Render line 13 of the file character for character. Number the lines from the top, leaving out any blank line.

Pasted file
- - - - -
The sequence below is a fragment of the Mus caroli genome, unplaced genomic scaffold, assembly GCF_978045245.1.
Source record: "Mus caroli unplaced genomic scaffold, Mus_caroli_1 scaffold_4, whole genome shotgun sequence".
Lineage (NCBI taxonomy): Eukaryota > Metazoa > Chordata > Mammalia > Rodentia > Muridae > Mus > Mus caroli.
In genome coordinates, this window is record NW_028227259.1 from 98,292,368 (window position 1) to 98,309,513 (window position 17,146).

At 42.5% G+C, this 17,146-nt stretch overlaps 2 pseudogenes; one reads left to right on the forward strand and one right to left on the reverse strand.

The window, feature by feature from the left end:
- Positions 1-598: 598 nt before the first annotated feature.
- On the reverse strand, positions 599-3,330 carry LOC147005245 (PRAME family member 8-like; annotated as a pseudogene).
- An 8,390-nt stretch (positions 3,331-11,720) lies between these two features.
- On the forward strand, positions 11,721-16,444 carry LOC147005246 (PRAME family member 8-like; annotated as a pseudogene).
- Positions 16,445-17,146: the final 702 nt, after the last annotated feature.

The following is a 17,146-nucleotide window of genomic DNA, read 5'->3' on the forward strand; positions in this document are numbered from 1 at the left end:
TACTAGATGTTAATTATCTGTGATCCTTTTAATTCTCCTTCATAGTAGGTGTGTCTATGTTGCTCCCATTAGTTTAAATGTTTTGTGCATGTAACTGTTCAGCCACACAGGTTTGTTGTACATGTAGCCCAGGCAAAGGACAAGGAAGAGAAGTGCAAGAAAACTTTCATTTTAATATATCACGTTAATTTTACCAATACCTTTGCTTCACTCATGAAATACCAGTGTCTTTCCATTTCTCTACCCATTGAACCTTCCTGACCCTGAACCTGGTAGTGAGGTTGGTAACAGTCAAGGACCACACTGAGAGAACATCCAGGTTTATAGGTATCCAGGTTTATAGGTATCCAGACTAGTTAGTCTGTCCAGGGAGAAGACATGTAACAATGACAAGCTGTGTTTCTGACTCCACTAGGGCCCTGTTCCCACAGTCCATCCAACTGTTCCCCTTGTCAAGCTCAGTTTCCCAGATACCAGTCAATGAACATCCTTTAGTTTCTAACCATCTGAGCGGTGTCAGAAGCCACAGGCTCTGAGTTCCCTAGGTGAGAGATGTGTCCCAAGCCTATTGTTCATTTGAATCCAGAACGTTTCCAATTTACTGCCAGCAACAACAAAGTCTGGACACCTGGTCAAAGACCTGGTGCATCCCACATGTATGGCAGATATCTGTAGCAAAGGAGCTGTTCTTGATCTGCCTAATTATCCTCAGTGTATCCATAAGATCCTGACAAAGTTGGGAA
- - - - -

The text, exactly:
TACTAGATGTTAATTATCTGTGATCCTTTTAATTCTCCTTCATAGTAGGTGTGTCTATGTTGCTCCCATTAGTTTAAATGTTTTGTGCATGTAACTGTTCAGCCACACAGGTTTGTTGTACATGTAGCCCAGGCAAAGGACAAGGAAGAGAAGTGCAAGAAAACTTTCATTTTAATATATCACGTTAATTTTACCAATACCTTTGCTTCACTCATGAAATACCAGTGTCTTTCCATTTCTCTACCCATTGAACCTTCCTGACCCTGAACCTGGTAGTGAGGTTGGTAACAGTCAAGGACCACACTGAGAGAACATCCAGGTTTATAGGTATCCAGGTTTATAGGTATCCAGACTAGTTAGTCTGTCCAGGGAGAAGACATGTAACAATGACAAGCTGTGTTTCTGACTCCACTAGGGCCCTGTTCCCACAGTCCATCCAACTGTTCCCCTTGTCAAGCTCAGTTTCCCAGATACCAGTCAATGAACATCCTTTAGTTTCTAACCATCTGAGCGGTGTCAGAAGCCACAGGCTCTGAGTTCCCTAGGTGAGAGATGTGTCCCAAGCCTATTGTTCATTTGAATCCAGAACGTTTCCAATTTACTGCCAGCAACAACAAAGTCTGGACACCTGGTCAAAGACCTGGTGCATCCCACATGTATGGCAGATATCTGTAGCAAAGGAGCTGTTCTTGATCTGCCTAATTATCCTCAGTGTATCCATAAGATCCTGACAAAGTTGGGAA